“I like debates. I think candidates should do them & they risk bad press by not doing them. But from a campaign's perspective: 1. Debate prep takes a LOT of time 2. On an event with your opponent that rarely moves the needle 3. unless you screw up. So … if it's the case that you can skip debating, and the bad press doesn't matter because voters don't really care, then campaigns have every reason to skip them and spend more time on their own campaign activities.” — Bill Scher, political analyst
The debate over debates allows candidates to distract from issues that really matter
“The debates themselves are shaping up to be major campaign issues. It’s tedious, and it does not serve the voters.” — Editorial, Pittsburgh Post-Gazette
The decline of debates is a sign of how badly partisanship has splintered the country
“I don’t know how much utility they have … on the other hand, I do think it’s just a sad symptom of where we are in terms of polarization and candidates willingness … to even be in the same space with each other and talk about the same issues. It feels a little depressing to me.” — Amelia Thomson-Deveaux, FiveThirtyEight
Debates could play an important role in helping restore civility to U.S. politics
“I am hopeful we can get back to the ideal of debate, which allows citizens to be informed on the issues they need to confront. We are in a serious crisis of democracy, and we need to be able to figure out how to disagree without moving into the language of civil war.” — Tom Hollihan, political communication researcher, to U.S. News & World Report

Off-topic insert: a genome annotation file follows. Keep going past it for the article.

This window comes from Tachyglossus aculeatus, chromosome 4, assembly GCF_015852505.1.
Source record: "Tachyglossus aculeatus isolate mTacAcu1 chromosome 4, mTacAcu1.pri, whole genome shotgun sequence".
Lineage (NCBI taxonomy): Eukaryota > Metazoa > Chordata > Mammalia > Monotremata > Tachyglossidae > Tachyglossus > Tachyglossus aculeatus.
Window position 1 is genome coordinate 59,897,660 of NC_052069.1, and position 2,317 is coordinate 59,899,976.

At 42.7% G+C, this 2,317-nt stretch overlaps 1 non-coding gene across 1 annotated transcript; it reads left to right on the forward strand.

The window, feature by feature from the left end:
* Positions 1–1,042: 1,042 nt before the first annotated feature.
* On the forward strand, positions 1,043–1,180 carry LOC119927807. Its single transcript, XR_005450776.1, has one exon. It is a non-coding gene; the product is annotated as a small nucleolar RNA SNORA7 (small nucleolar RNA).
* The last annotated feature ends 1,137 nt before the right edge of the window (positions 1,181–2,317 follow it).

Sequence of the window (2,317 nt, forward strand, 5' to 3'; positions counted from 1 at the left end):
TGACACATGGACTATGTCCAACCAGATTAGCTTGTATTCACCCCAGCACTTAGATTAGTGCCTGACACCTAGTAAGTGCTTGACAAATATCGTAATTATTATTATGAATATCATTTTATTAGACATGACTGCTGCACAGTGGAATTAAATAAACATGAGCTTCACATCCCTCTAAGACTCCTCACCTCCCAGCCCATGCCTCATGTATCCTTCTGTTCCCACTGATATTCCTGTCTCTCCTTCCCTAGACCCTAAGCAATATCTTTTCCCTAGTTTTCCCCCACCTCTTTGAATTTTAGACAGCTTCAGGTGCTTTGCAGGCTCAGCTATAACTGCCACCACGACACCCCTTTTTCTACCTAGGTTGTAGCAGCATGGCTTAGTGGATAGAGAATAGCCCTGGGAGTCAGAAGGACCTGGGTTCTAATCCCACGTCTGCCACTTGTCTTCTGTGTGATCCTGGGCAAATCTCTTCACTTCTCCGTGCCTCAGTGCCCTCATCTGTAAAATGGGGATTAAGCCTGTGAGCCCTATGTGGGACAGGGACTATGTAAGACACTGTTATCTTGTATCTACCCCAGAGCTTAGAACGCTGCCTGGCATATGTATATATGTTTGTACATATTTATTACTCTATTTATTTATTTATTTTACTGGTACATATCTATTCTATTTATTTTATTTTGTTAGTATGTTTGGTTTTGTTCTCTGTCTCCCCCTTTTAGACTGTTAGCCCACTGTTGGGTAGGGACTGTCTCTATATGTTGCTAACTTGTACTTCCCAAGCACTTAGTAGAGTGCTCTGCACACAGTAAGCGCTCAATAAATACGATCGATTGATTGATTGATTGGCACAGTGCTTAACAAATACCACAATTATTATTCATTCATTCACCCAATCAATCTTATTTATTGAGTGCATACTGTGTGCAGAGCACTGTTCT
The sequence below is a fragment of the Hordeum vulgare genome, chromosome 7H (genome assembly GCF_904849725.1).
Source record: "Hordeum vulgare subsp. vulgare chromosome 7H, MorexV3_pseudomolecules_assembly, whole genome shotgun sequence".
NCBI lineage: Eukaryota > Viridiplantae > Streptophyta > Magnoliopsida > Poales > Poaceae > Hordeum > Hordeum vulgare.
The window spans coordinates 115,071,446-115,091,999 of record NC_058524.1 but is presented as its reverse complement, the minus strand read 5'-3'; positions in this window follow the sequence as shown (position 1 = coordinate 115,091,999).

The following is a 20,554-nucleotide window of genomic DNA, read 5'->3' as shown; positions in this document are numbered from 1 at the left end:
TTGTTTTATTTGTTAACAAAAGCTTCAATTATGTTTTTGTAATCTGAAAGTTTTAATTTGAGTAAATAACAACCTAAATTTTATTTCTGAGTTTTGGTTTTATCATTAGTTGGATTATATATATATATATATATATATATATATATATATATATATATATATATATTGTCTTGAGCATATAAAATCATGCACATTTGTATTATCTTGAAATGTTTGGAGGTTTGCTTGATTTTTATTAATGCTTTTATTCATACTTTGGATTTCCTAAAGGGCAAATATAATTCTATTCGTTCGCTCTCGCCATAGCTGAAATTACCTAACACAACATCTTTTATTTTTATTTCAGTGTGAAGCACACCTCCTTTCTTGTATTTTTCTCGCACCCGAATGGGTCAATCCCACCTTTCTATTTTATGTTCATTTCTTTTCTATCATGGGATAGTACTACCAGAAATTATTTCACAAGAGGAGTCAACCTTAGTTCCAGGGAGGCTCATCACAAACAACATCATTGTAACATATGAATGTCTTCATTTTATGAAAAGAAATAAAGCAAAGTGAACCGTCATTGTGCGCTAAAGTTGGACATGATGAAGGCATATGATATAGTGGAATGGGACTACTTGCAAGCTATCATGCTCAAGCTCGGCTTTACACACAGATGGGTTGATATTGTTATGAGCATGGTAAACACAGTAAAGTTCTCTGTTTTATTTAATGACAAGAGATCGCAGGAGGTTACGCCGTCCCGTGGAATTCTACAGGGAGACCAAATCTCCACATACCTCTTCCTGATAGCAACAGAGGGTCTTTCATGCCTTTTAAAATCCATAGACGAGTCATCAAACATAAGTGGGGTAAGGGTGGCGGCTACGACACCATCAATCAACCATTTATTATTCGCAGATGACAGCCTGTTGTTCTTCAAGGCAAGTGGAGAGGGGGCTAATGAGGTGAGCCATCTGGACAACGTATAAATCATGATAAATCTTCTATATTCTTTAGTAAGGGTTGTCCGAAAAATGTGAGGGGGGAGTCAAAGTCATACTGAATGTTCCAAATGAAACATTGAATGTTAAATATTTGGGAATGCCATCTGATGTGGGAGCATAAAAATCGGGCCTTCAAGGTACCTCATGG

Is there a course you’d like to see covered in “The 360”? Send your suggestions to firstname.lastname@example.org.
Photo illustration: Yahoo News; photos: Getty Images
If Americans could conjure an ideal congressional candidate, that person would be an educated, healthy, millennial with some form of business experience, new polling from Insider/Morning Consult indicates.
The survey is part of Insider's "Red, White, and Gray" project, which explores the ongoing gerontocracy in the US and its ramifications for a younger generation. The poll from early September inquired about what Americans value when deciding "which candidate to vote for in an election."
The most essential aspect for a candidate, according to polling, was "the candidate's health," with 85% of respondents noting that it was either "very" or "somewhat important" to them.